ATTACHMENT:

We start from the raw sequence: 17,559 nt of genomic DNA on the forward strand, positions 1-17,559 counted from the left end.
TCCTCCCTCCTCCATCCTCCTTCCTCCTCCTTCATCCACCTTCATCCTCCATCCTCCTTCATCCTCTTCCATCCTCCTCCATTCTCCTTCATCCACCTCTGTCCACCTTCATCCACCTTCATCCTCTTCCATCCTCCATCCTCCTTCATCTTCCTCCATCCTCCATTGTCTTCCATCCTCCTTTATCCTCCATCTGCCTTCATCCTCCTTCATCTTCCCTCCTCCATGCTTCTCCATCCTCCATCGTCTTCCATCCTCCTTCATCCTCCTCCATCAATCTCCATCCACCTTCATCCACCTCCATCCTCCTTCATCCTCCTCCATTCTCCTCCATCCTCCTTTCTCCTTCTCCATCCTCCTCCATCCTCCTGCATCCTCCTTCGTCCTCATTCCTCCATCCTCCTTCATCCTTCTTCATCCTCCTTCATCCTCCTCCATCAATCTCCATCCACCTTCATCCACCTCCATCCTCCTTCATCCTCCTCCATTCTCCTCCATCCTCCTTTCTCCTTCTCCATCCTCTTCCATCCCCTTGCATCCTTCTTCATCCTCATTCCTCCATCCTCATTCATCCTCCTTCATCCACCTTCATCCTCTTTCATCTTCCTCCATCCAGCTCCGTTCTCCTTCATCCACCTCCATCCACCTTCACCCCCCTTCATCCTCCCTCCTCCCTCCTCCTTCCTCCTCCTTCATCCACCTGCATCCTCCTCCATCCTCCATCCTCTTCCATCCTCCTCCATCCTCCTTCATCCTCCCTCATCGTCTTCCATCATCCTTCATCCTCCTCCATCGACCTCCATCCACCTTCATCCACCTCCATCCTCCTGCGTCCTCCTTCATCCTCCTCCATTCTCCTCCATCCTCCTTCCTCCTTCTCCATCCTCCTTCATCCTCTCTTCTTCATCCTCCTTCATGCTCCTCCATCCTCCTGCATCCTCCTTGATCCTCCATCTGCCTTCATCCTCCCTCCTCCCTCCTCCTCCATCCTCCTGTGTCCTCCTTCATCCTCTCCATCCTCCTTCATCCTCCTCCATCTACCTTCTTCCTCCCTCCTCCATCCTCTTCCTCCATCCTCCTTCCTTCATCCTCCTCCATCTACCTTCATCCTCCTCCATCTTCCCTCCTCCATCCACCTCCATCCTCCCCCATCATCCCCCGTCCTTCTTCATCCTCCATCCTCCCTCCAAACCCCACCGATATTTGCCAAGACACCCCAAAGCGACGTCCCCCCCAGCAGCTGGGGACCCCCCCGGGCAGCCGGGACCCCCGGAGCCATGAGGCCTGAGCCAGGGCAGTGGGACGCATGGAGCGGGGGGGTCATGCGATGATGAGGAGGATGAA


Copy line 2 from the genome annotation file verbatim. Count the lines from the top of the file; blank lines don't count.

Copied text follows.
TCCTCCCTCCTCCATCCTCCTTCCTCCTCCTTCATCCACCTTCATCCTCCATCCTCCTTCATCCTCTTCCATCCTCCTCCATTCTCCTTCATCCACCTCTGTCCACCTTCATCCACCTTCATCCTCTTCCATCCTCCATCCTCCTTCATCTTCCTCCATCCTCCATTGTCTTCCATCCTCCTTTATCCTCCATCTGCCTTCATCCTCCTTCATCTTCCCTCCTCCATGCTTCTCCATCCTCCATCGTCTTCCATCCTCCTTCATCCTCCTCCATCAATCTCCATCCACCTTCATCCACCTCCATCCTCCTTCATCCTCCTCCATTCTCCTCCATCCTCCTTTCTCCTTCTCCATCCTCCTCCATCCTCCTGCATCCTCCTTCGTCCTCATTCCTCCATCCTCCTTCATCCTTCTTCATCCTCCTTCATCCTCCTCCATCAATCTCCATCCACCTTCATCCACCTCCATCCTCCTTCATCCTCCTCCATTCTCCTCCATCCTCCTTTCTCCTTCTCCATCCTCTTCCATCCCCTTGCATCCTTCTTCATCCTCATTCCTCCATCCTCATTCATCCTCCTTCATCCACCTTCATCCTCTTTCATCTTCCTCCATCCAGCTCCGTTCTCCTTCATCCACCTCCATCCACCTTCACCCCCCTTCATCCTCCCTCCTCCCTCCTCCTTCCTCCTCCTTCATCCACCTGCATCCTCCTCCATCCTCCATCCTCTTCCATCCTCCTCCATCCTCCTTCATCCTCCCTCATCGTCTTCCATCATCCTTCATCCTCCTCCATCGACCTCCATCCACCTTCATCCACCTCCATCCTCCTGCGTCCTCCTTCATCCTCCTCCATTCTCCTCCATCCTCCTTCCTCCTTCTCCATCCTCCTTCATCCTCTCTTCTTCATCCTCCTTCATGCTCCTCCATCCTCCTGCATCCTCCTTGATCCTCCATCTGCCTTCATCCTCCCTCCTCCCTCCTCCTCCATCCTCCTGTGTCCTCCTTCATCCTCTCCATCCTCCTTCATCCTCCTCCATCTACCTTCTTCCTCCCTCCTCCATCCTCTTCCTCCATCCTCCTTCCTTCATCCTCCTCCATCTACCTTCATCCTCCTCCATCTTCCCTCCTCCATCCACCTCCATCCTCCCCCATCATCCCCCGTCCTTCTTCATCCTCCATCCTCCCTCCAAACCCCACCGATATTTGCCAAGACACCCCAAAGCGACGTCCCCCCCAGCAGCTGGGGACCCCCCCGGGCAGCCGGGACCCCCGGAGCCATGAGGCCTGAGCCAGGGCAGTGGGACGCATGGAGCGGGGGGGTCATGCGATGATGAGGAGGATGAA